Sen. Graham fights subpoena in Georgia election probe

Aug 10, 2022, 2:36 AM | Updated: 2:50 pm

FILE - Sen. Lindsey Graham, R-S.C., listens during a hearing on the fiscal year 2023 budget for the...

FILE - Sen. Lindsey Graham, R-S.C., listens during a hearing on the fiscal year 2023 budget for the FBI in Washington, on May 25, 2022. Attorneys for Graham said in a court filing on July 13, he wasn't trying to interfere in Georgia's 2020 election when he called state officials to ask them to reexamine certain absentee ballots after President Donald Trump's narrow loss to Democrat Joe Biden. (Ting Shen/Pool Photo via AP, File)

(Ting Shen/Pool Photo via AP, File)

ATLANTA (AP) — Prosecutors in Atlanta said they need a special grand jury to hear from U.S. Sen. Lindsey Graham because he may be able to provide insight into the extent of any coordinated efforts to influence the results of the 2020 general election in Georgia.

Fulton County Chief Senior Assistant District Attorney Donald Wakeford made that argument Wednesday during a federal court hearing on a request by Graham to quash his subpoena. Brian Lea, an attorney for Graham, argued that Graham’s position as a senator protects him from having to appear before the special grand jury in the investigation into whether former President Donald Trump and his allies committed crimes as they sought to overturn his narrow election loss in Georgia.

Graham’s attorneys — including Don McGahn, who served as White House counsel under Trump — successfully moved the issue of whether the subpoena should be quashed from Fulton County Superior Court to federal court.

U.S. District Judge Leigh Martin May said she hopes to issue a ruling Friday but that it may take her until Monday to decide whether Graham should have to testify.

Fulton County District Attorney Fani Willis opened her investigation early last year, and a special grand jury with subpoena power was seated in May at her request. The special grand jury began hearing from witnesses, including Georgia Secretary of State Brad Raffensperger, in June.

Willis indicated early on that she was interested in a phone call between Graham and Raffensperger in November 2020, shortly after the election. Raffensperger said at the time that Graham asked if he had the power to reject certain absentee ballots and that he interpreted that as a suggestion to toss out legally cast votes.

Willis wrote in a court filing last month that Graham made at least two telephone calls to Raffensperger and members of his staff in the weeks after the 2020 general election.

During those calls, he “questioned Secretary Raffensperger and his staff about reexamining certain absentee ballots cast in Georgia in order to explore the possibility of a more favorable outcome for former President Donald Trump,” Willis wrote.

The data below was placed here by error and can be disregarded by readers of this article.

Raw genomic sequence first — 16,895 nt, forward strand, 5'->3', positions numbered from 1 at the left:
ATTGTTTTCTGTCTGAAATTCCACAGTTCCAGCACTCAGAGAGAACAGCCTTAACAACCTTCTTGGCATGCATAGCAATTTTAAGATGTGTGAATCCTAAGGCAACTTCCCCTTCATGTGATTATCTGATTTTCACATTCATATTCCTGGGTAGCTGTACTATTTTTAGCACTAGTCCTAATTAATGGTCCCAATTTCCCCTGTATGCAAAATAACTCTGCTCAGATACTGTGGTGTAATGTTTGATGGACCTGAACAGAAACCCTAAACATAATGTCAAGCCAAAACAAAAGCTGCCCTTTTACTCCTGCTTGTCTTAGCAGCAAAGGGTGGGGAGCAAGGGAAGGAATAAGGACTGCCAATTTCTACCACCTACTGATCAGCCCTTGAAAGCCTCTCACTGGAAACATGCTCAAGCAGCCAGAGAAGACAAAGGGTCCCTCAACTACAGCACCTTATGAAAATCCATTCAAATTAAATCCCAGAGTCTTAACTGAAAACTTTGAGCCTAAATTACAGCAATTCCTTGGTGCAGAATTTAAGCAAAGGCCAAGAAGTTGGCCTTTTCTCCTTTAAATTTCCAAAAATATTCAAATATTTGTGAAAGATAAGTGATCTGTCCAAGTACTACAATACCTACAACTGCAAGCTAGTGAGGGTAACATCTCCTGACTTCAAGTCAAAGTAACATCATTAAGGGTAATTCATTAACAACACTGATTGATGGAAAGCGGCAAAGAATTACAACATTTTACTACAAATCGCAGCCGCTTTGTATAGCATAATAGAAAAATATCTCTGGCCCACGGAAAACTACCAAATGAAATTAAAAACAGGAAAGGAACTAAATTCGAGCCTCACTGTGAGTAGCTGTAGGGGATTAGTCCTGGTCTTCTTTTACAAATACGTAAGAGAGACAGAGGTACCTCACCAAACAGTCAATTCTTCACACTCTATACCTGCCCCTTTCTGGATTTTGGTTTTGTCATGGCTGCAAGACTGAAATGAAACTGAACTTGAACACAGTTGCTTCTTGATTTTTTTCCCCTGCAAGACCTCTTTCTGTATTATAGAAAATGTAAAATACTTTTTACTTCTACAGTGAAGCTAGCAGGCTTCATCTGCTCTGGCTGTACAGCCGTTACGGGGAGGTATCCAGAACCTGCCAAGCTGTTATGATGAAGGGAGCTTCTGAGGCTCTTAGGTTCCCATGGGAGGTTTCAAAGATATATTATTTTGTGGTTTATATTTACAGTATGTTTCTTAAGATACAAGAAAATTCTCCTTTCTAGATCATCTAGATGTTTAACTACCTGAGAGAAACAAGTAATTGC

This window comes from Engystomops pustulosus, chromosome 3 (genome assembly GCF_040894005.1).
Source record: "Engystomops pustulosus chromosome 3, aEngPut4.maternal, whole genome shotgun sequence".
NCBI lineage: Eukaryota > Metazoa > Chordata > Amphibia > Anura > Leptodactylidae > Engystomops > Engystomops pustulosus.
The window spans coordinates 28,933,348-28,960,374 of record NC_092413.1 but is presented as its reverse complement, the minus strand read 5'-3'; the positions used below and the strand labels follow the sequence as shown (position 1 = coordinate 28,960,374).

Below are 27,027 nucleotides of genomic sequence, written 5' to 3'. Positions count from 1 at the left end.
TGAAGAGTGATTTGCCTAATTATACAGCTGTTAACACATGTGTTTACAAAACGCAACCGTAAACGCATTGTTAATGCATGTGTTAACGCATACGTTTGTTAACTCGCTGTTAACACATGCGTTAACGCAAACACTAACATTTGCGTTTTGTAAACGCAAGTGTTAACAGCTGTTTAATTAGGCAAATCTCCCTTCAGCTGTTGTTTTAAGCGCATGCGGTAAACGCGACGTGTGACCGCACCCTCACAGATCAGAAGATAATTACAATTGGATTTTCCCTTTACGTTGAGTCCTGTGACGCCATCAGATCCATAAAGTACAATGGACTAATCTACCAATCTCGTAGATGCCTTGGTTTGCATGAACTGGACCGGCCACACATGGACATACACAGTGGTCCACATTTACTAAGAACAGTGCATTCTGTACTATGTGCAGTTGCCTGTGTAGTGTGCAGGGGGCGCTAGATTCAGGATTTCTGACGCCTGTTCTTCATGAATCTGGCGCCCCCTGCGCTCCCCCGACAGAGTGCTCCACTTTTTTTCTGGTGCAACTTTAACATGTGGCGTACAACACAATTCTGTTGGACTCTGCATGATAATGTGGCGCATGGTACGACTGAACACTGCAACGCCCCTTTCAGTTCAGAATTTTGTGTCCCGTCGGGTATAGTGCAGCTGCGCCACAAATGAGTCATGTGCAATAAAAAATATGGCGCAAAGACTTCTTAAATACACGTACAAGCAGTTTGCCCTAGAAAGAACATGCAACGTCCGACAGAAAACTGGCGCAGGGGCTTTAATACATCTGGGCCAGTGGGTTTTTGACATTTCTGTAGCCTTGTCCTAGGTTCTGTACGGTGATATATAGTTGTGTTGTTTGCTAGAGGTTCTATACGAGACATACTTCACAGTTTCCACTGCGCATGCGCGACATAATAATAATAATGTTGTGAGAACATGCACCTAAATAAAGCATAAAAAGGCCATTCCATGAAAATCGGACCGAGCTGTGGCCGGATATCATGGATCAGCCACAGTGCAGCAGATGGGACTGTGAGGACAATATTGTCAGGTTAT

Graham also “made reference to allegations of widespread voter fraud in the November 2020 election in Georgia, consistent with public statements made by known affiliates of the Trump Campaign,” she wrote.

Lea argued that the U.S. Constitution provides absolute protection against Graham being questioned about legislative acts. He also said “sovereign immunity” protects a senator from being summoned by a state prosecutor and that Willis has not demonstrated extraordinary circumstances necessary to compel testimony from a high-ranking official.

Graham had to decide whether to vote to certify the votes from Georgia and also has since proposed election-related legislation, so the phone calls were part of his legislative duties, Lea argued.

Wakeford said that while Willis’s team is interested in the phone calls, that is just a starting point. He also disputed the idea that the phone calls were solely about legislative issues, saying Graham was seeking to make some changes to the way Georgia handled absentee ballots ahead of January 2021 runoff elections.

May peppered both sides with questions during the two-hour hearing but cautioned the attorneys not to read too much into her questioning, explaining that’s how she makes sure she understands the issue.

If May doesn’t quash the subpoena entirely, Lea asked her to at least set guidelines for what Graham can be asked before the special grand jury. Wakeford asked her not to quash the subpoena and to send the matter back to Fulton County Superior Court. He said the two sides can negotiate which topics can be covered and any disputes based on federal principles can be brought back to May.

Wakeford’s proposal mirrors what May ordered when U.S. Rep. Jody Hice challenged his subpoena to testify before the special grand jury. But May said she wouldn’t necessarily do the same thing in this case, noting that Hice’s attorneys had agreed to those terms.

A group of six former federal prosecutors, including former Massachusetts Gov. Bill Weld, on Wednesday filed a “friend of the court” brief in the case opposing Graham’s motion to quash his subpoena. They cite their collective decades of experience and expertise on the issues the senator raises.

“The subpoena reflects a narrowly targeted inquiry for unique evidence that is highly relevant to an ongoing criminal investigation, rather than a fishing expedition or an intrusion on legislative conduct,” their brief says.

May instructed Graham’s attorneys to respond to that brief by Thursday at noon and told Willis’s team to respond to Graham’s response by 9 a.m. Friday.

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